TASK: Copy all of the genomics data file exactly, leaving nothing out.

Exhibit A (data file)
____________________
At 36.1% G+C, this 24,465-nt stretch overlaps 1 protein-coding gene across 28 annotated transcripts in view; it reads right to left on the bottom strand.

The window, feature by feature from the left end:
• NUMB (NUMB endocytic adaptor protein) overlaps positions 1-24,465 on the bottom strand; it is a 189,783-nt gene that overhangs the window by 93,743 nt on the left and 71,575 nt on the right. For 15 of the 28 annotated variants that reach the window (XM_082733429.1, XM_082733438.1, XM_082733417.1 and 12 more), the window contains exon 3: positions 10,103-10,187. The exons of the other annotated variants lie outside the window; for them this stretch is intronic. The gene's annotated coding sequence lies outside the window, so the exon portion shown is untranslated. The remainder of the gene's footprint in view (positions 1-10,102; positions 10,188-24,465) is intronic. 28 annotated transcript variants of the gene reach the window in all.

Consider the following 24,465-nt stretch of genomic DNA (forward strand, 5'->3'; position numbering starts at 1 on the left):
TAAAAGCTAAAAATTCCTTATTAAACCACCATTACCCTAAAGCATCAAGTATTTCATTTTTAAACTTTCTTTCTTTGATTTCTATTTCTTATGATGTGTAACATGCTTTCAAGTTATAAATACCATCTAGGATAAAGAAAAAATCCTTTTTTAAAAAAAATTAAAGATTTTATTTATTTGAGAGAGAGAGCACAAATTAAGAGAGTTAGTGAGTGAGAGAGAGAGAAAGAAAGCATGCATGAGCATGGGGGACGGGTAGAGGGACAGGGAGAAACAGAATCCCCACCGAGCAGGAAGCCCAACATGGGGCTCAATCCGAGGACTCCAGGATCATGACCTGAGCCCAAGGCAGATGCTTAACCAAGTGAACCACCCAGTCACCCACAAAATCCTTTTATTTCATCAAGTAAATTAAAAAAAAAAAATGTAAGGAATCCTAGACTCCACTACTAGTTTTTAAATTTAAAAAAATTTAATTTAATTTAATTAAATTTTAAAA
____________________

At 36.1% G+C, this 24,465-nt stretch overlaps 1 protein-coding gene across 28 annotated transcripts in view; it reads right to left on the bottom strand.

The window, feature by feature from the left end:
• NUMB (NUMB endocytic adaptor protein) overlaps positions 1-24,465 on the bottom strand; it is a 189,783-nt gene that overhangs the window by 93,743 nt on the left and 71,575 nt on the right. For 15 of the 28 annotated variants that reach the window (XM_082733429.1, XM_082733438.1, XM_082733417.1 and 12 more), the window contains exon 3: positions 10,103-10,187. The exons of the other annotated variants lie outside the window; for them this stretch is intronic. The gene's annotated coding sequence lies outside the window, so the exon portion shown is untranslated. The remainder of the gene's footprint in view (positions 1-10,102; positions 10,188-24,465) is intronic. 28 annotated transcript variants of the gene reach the window in all.

Consider the following 24,465-nt stretch of genomic DNA (forward strand, 5'->3'; position numbering starts at 1 on the left):
TAAAAGCTAAAAATTCCTTATTAAACCACCATTACCCTAAAGCATCAAGTATTTCATTTTTAAACTTTCTTTCTTTGATTTCTATTTCTTATGATGTGTAACATGCTTTCAAGTTATAAATACCATCTAGGATAAAGAAAAAATCCTTTTTTAAAAAAAATTAAAGATTTTATTTATTTGAGAGAGAGAGCACAAATTAAGAGAGTTAGTGAGTGAGAGAGAGAGAAAGAAAGCATGCATGAGCATGGGGGACGGGTAGAGGGACAGGGAGAAACAGAATCCCCACCGAGCAGGAAGCCCAACATGGGGCTCAATCCGAGGACTCCAGGATCATGACCTGAGCCCAAGGCAGATGCTTAACCAAGTGAACCACCCAGTCACCCACAAAATCCTTTTATTTCATCAAGTAAATTAAAAAAAAAAAATGTAAGGAATCCTAGACTCCACTACTAGTTTTTAAATTTAAAAAAATTTAATTTAATTTAATTAAATTTTAAAA